5. A process for the recovery of chromium and at least one of nickel and cobalt and as well any other valuable non-ferrous metal present in the lateritic, limonite ore to be treated, which comprises mixing the limonite ore having a content of said metals to be recovered with a tetravalent manganic oxide material in a quantity at least equivalent to the quantity stoichiometrically calculated to oxidize the chromium to a form soluble in sulfuric acid, and with sulfuric acid and Water to form a slurry, the quantity of sulphuric acid squalling at least 40% of the dry weight of said ore and being present in the slurry in a quantity required in the process to solubilize only the non-ferrous metals to be recovered, heating the resulting mixture to a temperature of at least about 450 F. until the chromium and other desired non ferrous metals have dissolved, separating the resulting product liquor containing the said solubilized metals from the ore tailings containing the iron, adjusting the pH of the product liquor to a value of 2-3, introducing sulfur dioxide into the resulting solution in heated condition until the chromate ions are reduced, next introducing hydrogen sulfide into the solution thereby to precipitate the nickel cobalt content and separating the precipitate from the solution still containing the chromium therein.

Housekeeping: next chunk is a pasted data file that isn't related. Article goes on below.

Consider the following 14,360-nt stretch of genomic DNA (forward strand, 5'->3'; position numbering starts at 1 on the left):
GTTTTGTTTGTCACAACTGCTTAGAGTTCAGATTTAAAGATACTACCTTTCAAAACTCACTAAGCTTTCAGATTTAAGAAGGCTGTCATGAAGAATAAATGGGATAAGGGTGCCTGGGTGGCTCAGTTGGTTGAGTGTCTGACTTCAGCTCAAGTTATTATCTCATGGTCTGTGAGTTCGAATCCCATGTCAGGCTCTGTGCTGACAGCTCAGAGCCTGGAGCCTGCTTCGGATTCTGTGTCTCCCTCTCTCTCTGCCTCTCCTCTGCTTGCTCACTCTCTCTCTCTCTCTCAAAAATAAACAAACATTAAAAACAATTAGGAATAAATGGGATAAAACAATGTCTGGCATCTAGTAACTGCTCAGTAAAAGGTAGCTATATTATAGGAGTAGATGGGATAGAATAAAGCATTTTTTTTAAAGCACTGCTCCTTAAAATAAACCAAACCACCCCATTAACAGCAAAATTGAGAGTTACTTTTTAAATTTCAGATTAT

6. A process for the recovery of chromium, at least one of nickel and cobalt, and also manganese from ores containing the same which comprises, mixing a lateritic limonite ore containing chromium and at least one of nickel and cobalt with a manganic oxide mineral in a quantity at least equivalent to the quantity stoichiometrically calculated to oxidize the chromium to a form soluble in sulfuric acid, and with sulfuric acid and water to form a slurry, the quantity of sulphuric acid equalling at least 40% of the dry weight of said ore and being present in the slurry in a quantity which will dissolve substantially only the chromium, the nickel-cobalt content and the manganese, heating the resulting mixture to a temperature of about 475 F. until the chromium and other desired valuable metals have dissolved, separating the resulting solution containing said dissolved metals from the ore tailings containing the iron, subjecting the product liquor to the action of a reducing agent which reduces the dichromate ions, converting the content of nickel and cobalt in said altered solution to the sulfide precipitate form, separating the precipitate from the solution still containing the chromium and the manganese, precipitating the chromium from the solution by adding an alkaline agent and separating the precipitated chromium compound from the solution still containing the manganese.